Artist’s impression of WASP-189b, an exoplanet orbiting the star HD 133112 which is one of the hottest stars known to have a planetary system (Image credit: Bibiana Prinoth) Photograph:( Others )
Astronomers have discovered more than 4,400 exoplanets. Some have been large gas planets akin to Jupiter. Others have been smaller, rocky Earth-like worlds, the kind considered candidates for harboring life, but currently available scientific instruments tell us little about their atmospheres
Scientists have identified an interesting similarity between the Earth and an exoplanet WASP-189b.
Astronomers have discovered more than 4,400 exoplanets. Some have been large gas planets akin to Jupiter.
Others have been smaller, rocky Earth-like worlds, the kind considered candidates for harboring life, but currently available scientific instruments tell us little about their atmospheres.
The atmosphere of Earth is not a uniform envelope but consists of distinct layers that each have characteristic properties.
The lowest layer spans from sea level beyond the highest mountain peaks, for example, the troposphere contains most of the water vapour and is thus the layer in which most weather phenomena occur. The layer above it, the stratosphere – is the one that contains the famous ozone layer that shields us from the Sun's harmful ultraviolet radiation.
The research shows for the first time that the atmosphere of one of the most extreme known planets may have similarly distinct layers as well – albeit with very different characteristics.
The study, conducted by researchers from the University of Bern and the University of Geneva as well as the National Centre of Competence in Research (NCCR), has been published in the journal Nature Astronomy.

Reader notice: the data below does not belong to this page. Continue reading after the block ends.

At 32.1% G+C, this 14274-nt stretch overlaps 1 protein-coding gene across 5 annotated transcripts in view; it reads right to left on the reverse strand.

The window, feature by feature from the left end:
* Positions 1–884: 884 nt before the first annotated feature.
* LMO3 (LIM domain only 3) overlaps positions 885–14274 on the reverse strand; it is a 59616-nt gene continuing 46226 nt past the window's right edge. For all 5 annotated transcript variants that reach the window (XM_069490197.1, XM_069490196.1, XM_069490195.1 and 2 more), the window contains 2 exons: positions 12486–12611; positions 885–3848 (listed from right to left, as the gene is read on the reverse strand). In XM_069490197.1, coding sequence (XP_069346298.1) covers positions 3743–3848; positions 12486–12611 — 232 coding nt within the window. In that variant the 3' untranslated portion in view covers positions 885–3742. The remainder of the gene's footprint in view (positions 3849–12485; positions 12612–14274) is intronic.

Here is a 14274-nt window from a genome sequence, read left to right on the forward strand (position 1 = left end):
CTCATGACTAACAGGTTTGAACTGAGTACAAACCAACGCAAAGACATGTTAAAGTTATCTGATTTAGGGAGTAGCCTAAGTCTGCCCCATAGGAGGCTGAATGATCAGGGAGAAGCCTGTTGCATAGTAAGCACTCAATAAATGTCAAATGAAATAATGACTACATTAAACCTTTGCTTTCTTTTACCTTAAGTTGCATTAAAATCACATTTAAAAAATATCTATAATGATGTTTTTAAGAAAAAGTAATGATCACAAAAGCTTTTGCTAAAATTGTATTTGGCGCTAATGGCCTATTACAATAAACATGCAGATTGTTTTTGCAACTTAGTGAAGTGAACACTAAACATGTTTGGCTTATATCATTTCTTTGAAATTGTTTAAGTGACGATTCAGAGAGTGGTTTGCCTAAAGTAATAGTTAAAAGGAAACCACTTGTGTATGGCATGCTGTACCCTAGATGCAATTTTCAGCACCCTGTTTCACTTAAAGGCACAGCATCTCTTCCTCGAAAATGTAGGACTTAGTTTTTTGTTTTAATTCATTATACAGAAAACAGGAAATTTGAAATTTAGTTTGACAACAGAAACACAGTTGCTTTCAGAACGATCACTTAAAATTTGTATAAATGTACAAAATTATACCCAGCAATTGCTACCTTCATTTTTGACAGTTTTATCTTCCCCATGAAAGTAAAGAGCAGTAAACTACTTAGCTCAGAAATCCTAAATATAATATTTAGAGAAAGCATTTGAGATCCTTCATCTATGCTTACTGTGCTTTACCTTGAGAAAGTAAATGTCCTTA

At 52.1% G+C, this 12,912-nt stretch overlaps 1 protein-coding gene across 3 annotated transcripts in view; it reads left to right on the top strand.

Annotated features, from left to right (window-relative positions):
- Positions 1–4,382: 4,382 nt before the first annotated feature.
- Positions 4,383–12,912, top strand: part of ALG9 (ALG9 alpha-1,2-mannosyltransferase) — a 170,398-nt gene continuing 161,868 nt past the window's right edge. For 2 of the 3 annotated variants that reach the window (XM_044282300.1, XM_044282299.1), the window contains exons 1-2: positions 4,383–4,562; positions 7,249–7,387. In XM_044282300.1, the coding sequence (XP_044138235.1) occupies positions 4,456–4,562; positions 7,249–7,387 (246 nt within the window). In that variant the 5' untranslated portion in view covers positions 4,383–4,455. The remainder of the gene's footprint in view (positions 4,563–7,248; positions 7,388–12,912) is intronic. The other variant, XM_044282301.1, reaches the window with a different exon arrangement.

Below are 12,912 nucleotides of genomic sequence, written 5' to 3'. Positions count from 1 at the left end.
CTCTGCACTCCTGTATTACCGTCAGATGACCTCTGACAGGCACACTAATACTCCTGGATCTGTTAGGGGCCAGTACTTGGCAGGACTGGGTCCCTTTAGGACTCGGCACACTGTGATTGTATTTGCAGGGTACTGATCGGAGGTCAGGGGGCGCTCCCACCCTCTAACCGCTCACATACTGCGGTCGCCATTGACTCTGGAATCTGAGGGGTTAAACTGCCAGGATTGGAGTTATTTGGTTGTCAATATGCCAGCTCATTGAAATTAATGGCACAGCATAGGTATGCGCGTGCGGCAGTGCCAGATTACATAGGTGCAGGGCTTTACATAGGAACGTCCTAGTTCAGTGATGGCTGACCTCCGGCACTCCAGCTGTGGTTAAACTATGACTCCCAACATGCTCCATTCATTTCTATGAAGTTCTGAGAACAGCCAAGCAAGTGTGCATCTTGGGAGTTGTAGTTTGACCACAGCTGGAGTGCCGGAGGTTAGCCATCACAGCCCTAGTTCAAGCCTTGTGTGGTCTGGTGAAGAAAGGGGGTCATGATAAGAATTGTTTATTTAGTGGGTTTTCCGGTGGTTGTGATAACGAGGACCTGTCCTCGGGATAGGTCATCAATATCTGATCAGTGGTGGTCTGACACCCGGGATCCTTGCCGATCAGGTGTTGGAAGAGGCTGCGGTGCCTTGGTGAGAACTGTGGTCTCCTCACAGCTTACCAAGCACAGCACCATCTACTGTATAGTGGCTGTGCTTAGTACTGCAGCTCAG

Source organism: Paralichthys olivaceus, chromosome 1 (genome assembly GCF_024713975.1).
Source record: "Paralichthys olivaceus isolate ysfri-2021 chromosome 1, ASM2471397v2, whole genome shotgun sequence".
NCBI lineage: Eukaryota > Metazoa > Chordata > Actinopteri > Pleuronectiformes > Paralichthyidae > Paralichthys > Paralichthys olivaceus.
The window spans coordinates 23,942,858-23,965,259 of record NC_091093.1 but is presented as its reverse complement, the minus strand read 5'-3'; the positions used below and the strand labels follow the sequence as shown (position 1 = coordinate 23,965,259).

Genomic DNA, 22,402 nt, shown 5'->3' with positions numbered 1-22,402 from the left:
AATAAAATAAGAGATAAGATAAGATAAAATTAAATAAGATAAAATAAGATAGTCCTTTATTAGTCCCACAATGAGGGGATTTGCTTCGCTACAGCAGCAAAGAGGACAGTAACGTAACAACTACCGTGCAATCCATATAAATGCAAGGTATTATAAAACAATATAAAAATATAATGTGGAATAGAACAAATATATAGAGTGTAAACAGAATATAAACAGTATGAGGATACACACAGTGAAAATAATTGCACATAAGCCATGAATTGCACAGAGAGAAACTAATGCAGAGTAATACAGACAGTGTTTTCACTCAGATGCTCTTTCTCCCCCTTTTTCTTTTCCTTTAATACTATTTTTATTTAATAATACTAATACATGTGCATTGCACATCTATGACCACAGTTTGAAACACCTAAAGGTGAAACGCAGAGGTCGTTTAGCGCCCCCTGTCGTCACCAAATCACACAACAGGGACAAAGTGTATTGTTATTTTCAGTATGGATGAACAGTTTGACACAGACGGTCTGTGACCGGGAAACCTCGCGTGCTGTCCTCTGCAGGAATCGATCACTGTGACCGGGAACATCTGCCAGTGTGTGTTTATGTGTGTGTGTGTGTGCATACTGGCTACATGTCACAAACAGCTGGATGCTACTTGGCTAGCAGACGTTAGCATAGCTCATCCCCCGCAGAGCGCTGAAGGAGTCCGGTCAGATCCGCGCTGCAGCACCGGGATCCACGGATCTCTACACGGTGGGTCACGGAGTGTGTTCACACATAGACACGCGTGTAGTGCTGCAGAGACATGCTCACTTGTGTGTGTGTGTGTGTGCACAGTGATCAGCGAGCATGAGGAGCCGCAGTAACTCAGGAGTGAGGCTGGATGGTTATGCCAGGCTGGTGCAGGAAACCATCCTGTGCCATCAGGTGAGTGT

WASP-189b is a planet outside our own solar system, located 322 light-years from Earth. The planet is 20 times closer to its host star than Earth is to the Sun and has a daytime temperature of 3200 degrees Celsius as per extensive observations with the CHEOPS space telescope.
“We measured the light coming from the planet’s host star and passing through the planet’s atmosphere. The gases in its atmosphere absorb some of the starlight, similar to Ozone absorbing some of the sunlight in Earth’s atmosphere, and thereby leave their characteristic ‘fingerprint’. With the help of HARPS, we were able to identify the corresponding substances”, the lead author of the study and doctoral student at Lund University, Bibiana Prinoth, explains.
One particularly interesting substance the team found is a gas containing titanium: titanium oxide. While titanium oxide is very scarce on Earth, it could play an important role in the atmosphere of WASP-189b – similar to that of ozone in Earth’s atmosphere.
“Titanium oxide absorbs short wave radiation, such as ultraviolet radiation. Its detection could therefore indicate a layer in the atmosphere of WASP-189b that interacts with the stellar irradiation similarly to how the Ozone layer does on Earth”, study co-author Kevin Heng, a professor of astrophysics at the University of Bern and a member of the NCCR PlanetS, explains.
(With inputs from agencies)